KM: What is the general feeling surrounding climate change? Like: storms are getting worse, I need to have my home be prepared—is that a common concern for folks living in particularly vulnerable flooding areas?
NMB: I think the younger generation understands the connection between climate change and shit getting worse. The older generation often thinks of it like, “Wait, we’ve had four hurricanes and I need to make sure my house isn’t going to fall over.”
EO: Yes, the older generation knows what it takes to get prepared for a storm. And it’s always a concern.
KM: What are the main differences between housing opportunities and challenges in the Brownsville urban core versus nearby colonias?
NMB: A city like Brownsville or any other PJ—participating jurisdiction with HUD—gets an annual allotment of money from HUD. Colonias are not part of a PJ, they’re part of the state’s PJ. So they have to divvy up way less money.
Also, in the colonias, the level of infrastructure improvement affects the affordability of that house. If you get into a colonia and there is no sewer system, we’ve got to put a septic in, or we have to make sure the sewer is installed, and that eats into the cost. In the city of Brownsville, there is already a sewer system. So that cost isn’t there.
EO: Incomes, too. Incomes in the colonias are less than in the city of Brownsville, at least to our clients. From what we see from our clients who walk through the door, you’re making 10 percent less if you live in a rural area versus the city.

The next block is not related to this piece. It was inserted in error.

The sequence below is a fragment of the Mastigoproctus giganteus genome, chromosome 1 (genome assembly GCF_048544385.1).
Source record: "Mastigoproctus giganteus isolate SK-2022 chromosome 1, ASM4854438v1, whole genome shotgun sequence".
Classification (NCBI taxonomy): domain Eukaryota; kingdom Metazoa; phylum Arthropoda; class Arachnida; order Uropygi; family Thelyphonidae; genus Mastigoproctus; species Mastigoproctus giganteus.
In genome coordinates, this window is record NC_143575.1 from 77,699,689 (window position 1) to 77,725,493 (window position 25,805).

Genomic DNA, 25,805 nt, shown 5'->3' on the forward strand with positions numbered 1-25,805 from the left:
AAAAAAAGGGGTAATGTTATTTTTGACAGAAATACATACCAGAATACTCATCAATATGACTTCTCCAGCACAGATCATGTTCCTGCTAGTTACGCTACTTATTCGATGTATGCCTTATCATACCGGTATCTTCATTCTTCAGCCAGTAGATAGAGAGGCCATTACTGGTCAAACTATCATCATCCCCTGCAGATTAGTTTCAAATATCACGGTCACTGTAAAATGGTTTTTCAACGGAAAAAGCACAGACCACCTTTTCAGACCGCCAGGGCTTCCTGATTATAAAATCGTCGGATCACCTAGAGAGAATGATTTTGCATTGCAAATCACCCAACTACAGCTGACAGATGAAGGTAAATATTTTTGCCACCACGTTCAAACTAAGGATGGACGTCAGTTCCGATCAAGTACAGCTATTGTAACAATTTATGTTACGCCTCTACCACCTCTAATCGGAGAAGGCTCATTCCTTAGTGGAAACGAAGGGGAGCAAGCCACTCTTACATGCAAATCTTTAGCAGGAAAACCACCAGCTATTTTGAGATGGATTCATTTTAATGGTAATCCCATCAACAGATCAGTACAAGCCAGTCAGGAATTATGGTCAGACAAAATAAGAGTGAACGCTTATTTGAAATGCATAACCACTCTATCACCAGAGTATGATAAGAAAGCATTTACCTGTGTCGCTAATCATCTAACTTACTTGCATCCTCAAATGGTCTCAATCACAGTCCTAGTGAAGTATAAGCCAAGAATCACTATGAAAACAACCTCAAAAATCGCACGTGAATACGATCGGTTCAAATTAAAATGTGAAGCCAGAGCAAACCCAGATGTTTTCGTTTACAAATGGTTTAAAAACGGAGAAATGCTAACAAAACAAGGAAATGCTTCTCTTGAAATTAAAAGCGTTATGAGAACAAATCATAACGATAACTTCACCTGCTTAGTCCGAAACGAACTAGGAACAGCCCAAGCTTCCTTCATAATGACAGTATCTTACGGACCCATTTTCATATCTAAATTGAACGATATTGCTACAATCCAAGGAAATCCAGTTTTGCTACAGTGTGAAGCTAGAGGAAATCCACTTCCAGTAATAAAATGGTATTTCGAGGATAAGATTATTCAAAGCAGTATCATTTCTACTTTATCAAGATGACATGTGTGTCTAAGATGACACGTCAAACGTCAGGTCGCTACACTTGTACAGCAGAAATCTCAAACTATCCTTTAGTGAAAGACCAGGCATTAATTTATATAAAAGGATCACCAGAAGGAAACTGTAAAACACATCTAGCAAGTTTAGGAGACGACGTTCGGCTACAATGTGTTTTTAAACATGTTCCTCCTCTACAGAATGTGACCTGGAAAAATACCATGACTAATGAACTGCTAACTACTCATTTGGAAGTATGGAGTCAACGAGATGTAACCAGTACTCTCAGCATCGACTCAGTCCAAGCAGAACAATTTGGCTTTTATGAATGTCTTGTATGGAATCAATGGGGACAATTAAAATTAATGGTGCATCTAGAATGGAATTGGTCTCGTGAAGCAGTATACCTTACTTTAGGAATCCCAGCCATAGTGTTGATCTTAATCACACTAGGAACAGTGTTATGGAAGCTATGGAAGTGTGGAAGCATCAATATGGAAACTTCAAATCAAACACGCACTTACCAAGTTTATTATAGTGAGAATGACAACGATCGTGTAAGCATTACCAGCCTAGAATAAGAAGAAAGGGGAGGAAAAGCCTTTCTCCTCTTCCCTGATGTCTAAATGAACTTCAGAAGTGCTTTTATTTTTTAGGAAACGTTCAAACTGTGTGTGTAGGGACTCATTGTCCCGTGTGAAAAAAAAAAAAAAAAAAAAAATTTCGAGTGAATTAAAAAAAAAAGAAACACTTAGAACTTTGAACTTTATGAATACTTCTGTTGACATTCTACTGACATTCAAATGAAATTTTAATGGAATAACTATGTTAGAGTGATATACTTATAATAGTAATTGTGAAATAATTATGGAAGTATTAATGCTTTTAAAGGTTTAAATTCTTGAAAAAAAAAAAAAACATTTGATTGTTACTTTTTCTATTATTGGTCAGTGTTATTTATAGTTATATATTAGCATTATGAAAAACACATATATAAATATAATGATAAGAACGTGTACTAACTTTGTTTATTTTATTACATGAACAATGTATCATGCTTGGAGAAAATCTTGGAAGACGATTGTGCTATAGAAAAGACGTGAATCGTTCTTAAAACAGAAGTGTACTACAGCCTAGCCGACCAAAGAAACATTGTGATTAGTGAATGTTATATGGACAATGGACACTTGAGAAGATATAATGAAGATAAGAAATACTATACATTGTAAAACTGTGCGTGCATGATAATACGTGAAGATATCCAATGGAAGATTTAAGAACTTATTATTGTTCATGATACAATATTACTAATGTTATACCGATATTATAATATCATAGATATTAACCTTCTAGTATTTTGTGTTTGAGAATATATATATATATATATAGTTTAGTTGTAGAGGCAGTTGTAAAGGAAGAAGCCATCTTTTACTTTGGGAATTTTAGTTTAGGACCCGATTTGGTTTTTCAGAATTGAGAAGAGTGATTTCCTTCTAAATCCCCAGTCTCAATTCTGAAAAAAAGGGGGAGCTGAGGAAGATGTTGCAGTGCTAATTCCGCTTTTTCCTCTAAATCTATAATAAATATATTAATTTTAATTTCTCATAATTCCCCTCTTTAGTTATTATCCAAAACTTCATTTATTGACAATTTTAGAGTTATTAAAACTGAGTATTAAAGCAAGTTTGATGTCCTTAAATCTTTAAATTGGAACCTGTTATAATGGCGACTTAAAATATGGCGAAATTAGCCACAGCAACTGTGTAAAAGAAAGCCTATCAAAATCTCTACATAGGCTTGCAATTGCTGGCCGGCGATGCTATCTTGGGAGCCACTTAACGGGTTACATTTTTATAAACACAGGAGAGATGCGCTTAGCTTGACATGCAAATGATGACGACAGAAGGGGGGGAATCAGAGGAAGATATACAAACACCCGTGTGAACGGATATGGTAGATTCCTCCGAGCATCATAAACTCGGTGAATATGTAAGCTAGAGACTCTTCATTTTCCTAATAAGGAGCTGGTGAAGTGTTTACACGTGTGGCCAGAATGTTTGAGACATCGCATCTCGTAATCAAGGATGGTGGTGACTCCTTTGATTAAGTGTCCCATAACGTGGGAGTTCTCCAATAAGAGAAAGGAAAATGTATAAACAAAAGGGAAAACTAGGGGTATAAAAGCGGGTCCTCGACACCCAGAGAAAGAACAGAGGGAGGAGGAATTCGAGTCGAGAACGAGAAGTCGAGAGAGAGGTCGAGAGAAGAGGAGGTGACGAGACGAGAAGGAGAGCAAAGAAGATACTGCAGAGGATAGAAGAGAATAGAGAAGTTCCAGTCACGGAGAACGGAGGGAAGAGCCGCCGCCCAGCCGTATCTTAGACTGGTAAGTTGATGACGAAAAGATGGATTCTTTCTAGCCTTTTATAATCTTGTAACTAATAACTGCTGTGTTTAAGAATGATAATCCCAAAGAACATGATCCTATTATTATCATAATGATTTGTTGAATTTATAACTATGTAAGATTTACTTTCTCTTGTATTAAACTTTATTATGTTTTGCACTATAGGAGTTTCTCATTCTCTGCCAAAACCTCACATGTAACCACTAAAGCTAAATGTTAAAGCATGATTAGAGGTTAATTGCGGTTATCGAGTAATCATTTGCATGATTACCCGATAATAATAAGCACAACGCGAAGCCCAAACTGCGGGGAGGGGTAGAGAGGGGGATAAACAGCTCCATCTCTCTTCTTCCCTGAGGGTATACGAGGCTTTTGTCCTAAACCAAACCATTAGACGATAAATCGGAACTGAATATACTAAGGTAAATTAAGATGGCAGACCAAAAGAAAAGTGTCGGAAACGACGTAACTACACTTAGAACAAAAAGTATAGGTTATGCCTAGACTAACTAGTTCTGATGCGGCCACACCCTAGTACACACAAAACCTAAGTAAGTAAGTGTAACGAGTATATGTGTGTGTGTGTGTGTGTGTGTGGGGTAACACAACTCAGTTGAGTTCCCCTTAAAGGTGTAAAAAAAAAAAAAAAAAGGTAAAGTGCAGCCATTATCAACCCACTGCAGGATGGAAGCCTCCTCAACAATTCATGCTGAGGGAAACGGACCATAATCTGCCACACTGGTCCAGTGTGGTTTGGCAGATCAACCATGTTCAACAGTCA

NMB: Then you have a place like Cameron Park, which is a colonia, a complete donut hole in the city of Brownsville, no access from the state or from the city. The State considers it urban, not rural. And the City says it’s not in their district. They can’t get USDA money, because it’s no longer rural. So they don’t get any money. They have to contract with the City for fire and police. It’s literally in the middle of the city, but they don’t have any access to the same stuff. So it’s not just a lack of affordable housing, but it’s all these other little things that are tacked on to make their lives a little bit harder.
KM: What is needed for an organization like cdcb to be successful?
NMB: This sounds so lame, but it’s money.
EO: That’s exactly it. Money.
NMB: You get so many people coming to us with great ideas, and I always love to hear them, but we’ve already got smart people who live here in the Valley, and who work for cdcb and our partners. Just give us the money to figure out how to do this.
Increasing homeownership is easy: we just need down payment assistance. Interest rates are at 3 percent now. You can’t create a newfangled loan product better than a 30-year mortgage at 3 percent. You can’t get better than that, but the problem is getting the family into the home. How can I get $10,000 per unit for down payments so I can get somebody who makes $9 an hour—and they’re not going to get a raise, they live in the Rio Grande Valley—into a home?
EO: Incomes don’t go up, just construction prices. So how do we meet that demand? How are they going to afford a house when the construction prices go up but their incomes don’t?
NMB: We’ve got this Lantana project that is stalled because lumber prices went up. We’re not putting anything newfangled or fancy on it. The cost of constructing a house went up. But my renters’ incomes haven’t gone up.
We have to bridge that gap. But no one sees that by bridging that gap—what’s the positive impact for the community because that house was built? They do better in school, their health is better, they pay property tax, they’re shopping at the store, all these things are there. $15,000 in down payment assistance gets paid back to a community within five to six years, but we have to get people to see that.